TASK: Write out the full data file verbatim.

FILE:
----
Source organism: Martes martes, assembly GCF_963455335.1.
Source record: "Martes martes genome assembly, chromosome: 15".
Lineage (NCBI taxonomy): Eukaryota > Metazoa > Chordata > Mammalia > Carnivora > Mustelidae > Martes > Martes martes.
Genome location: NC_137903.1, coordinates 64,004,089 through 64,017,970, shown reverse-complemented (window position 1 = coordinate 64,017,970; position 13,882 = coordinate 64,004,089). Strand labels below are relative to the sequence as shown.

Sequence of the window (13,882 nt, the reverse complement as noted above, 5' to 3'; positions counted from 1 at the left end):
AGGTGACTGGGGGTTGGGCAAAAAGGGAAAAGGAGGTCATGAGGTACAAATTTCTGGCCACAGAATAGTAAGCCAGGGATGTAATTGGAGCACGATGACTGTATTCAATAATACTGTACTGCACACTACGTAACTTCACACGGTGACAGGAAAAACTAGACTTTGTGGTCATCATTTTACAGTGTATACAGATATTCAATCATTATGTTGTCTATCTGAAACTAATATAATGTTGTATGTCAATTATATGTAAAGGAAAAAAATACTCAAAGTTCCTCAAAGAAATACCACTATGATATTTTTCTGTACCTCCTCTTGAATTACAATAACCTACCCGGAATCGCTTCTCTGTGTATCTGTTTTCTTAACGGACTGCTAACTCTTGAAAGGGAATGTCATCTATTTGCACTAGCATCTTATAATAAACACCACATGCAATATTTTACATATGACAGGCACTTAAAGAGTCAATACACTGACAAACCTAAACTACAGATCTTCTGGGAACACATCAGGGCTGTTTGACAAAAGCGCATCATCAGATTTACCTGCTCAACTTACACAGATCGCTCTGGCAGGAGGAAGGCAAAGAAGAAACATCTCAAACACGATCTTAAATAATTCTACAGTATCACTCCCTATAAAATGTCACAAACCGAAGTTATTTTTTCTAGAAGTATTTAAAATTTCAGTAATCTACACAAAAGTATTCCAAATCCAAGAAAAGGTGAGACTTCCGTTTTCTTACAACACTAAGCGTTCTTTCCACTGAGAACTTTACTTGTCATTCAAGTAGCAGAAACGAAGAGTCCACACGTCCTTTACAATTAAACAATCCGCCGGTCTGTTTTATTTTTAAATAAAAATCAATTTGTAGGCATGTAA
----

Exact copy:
Source organism: Martes martes, assembly GCF_963455335.1.
Source record: "Martes martes genome assembly, chromosome: 15".
Lineage (NCBI taxonomy): Eukaryota > Metazoa > Chordata > Mammalia > Carnivora > Mustelidae > Martes > Martes martes.
Genome location: NC_137903.1, coordinates 64,004,089 through 64,017,970, shown reverse-complemented (window position 1 = coordinate 64,017,970; position 13,882 = coordinate 64,004,089). Strand labels below are relative to the sequence as shown.

Sequence of the window (13,882 nt, the reverse complement as noted above, 5' to 3'; positions counted from 1 at the left end):
AGGTGACTGGGGGTTGGGCAAAAAGGGAAAAGGAGGTCATGAGGTACAAATTTCTGGCCACAGAATAGTAAGCCAGGGATGTAATTGGAGCACGATGACTGTATTCAATAATACTGTACTGCACACTACGTAACTTCACACGGTGACAGGAAAAACTAGACTTTGTGGTCATCATTTTACAGTGTATACAGATATTCAATCATTATGTTGTCTATCTGAAACTAATATAATGTTGTATGTCAATTATATGTAAAGGAAAAAAATACTCAAAGTTCCTCAAAGAAATACCACTATGATATTTTTCTGTACCTCCTCTTGAATTACAATAACCTACCCGGAATCGCTTCTCTGTGTATCTGTTTTCTTAACGGACTGCTAACTCTTGAAAGGGAATGTCATCTATTTGCACTAGCATCTTATAATAAACACCACATGCAATATTTTACATATGACAGGCACTTAAAGAGTCAATACACTGACAAACCTAAACTACAGATCTTCTGGGAACACATCAGGGCTGTTTGACAAAAGCGCATCATCAGATTTACCTGCTCAACTTACACAGATCGCTCTGGCAGGAGGAAGGCAAAGAAGAAACATCTCAAACACGATCTTAAATAATTCTACAGTATCACTCCCTATAAAATGTCACAAACCGAAGTTATTTTTTCTAGAAGTATTTAAAATTTCAGTAATCTACACAAAAGTATTCCAAATCCAAGAAAAGGTGAGACTTCCGTTTTCTTACAACACTAAGCGTTCTTTCCACTGAGAACTTTACTTGTCATTCAAGTAGCAGAAACGAAGAGTCCACACGTCCTTTACAATTAAACAATCCGCCGGTCTGTTTTATTTTTAAATAAAAATCAATTTGTAGGCATGTAA